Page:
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Who disrespected this family's Sanbornton burial ground?

To The Daily Sun,

Walking my dogs near my Wadleigh Road home, I pass two cemeteries. Sometime last week the stone posts and iron gate of one were removed. I walked in with pen and paper today, to write down two of the stones' names. Samuel Dustin (d. 1859) and his wife, Rachel, are readable on one old stone. David Dustin (d. 1850) and his wife, Polly, are readable on another. Some are such old stones they are unreadable or are field stones without names.

Who disrespected this family burial ground? If you know anyone who suddenly has a vintage iron gate newly installed for use, and you ferret out that the gate and posts were taken from an unguarded cemetery, would you please ask that they be returned?

Lynn Rudmin Chong


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Cartoon referring to 'schizophrenia' was in very poor taste

To The Daily Sun,

I respectfully question The Daily Sun's editorial judgment to publish the cartoon "B.C." on Tuesday, June 2 (page p.18). Over many years of my reading "B.C." cartoons I've never had problem with its off-beat, whimsical, humorous content, but this particular cartoon on that particular day featured a supposedly comical definition of "schizophrenia" which was in poor taste, I believe.

It's one thing to use the word "schizophrenia" in everyday language to attempt to explain something which appears disordered or divided, and I don't take issue with such usage. However, it's another thing altogether for a well-known cartoon to publicly offer a dictionary-style definition of schizophrenia, as "B.C." did, with the clear aim and intention of making people laugh by making light of something.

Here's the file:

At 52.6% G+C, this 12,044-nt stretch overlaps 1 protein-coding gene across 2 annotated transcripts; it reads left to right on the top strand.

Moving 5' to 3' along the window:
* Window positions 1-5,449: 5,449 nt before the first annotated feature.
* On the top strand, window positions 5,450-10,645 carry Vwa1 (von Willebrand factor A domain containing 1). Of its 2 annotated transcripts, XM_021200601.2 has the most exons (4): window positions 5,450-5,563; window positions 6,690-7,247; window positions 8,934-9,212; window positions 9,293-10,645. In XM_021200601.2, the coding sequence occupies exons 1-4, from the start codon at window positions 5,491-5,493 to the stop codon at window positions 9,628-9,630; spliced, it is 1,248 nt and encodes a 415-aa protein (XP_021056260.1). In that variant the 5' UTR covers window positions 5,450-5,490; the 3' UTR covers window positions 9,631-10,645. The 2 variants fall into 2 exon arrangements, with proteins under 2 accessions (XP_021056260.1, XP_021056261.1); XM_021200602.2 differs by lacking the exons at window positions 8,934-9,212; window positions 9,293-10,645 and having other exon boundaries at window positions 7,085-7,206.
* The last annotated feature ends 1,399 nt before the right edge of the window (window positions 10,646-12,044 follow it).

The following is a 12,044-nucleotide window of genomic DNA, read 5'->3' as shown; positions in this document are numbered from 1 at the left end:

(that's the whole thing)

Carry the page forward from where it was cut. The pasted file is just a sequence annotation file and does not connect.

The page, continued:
Schizophrenia is not a joke — it is a severe mental illness that affects people from all socioeconomic levels. My girlfriend suffered horribly from schizophrenia, despite taking psychiatric medications and working closely with her doctor, and she ended up dying by suicide 10 months ago in a confused and terrified delusional state caused by her mental illness — an illness which she did not cause and which she could not control.

It would be in equally poor taste, I believe, for a nationally-recognized, widely enjoyed newspaper cartoon such as "B.C." to use the issue of breast cancer, for example, or even Ebola, to attempt to make people laugh, all while failing to consider the suffering experienced by people with such life-threatening conditions.

I respectfully ask that The Daily Sun consider providing ongoing and well-balanced coverage of the stigma of mental illness.

Alex J. Boros

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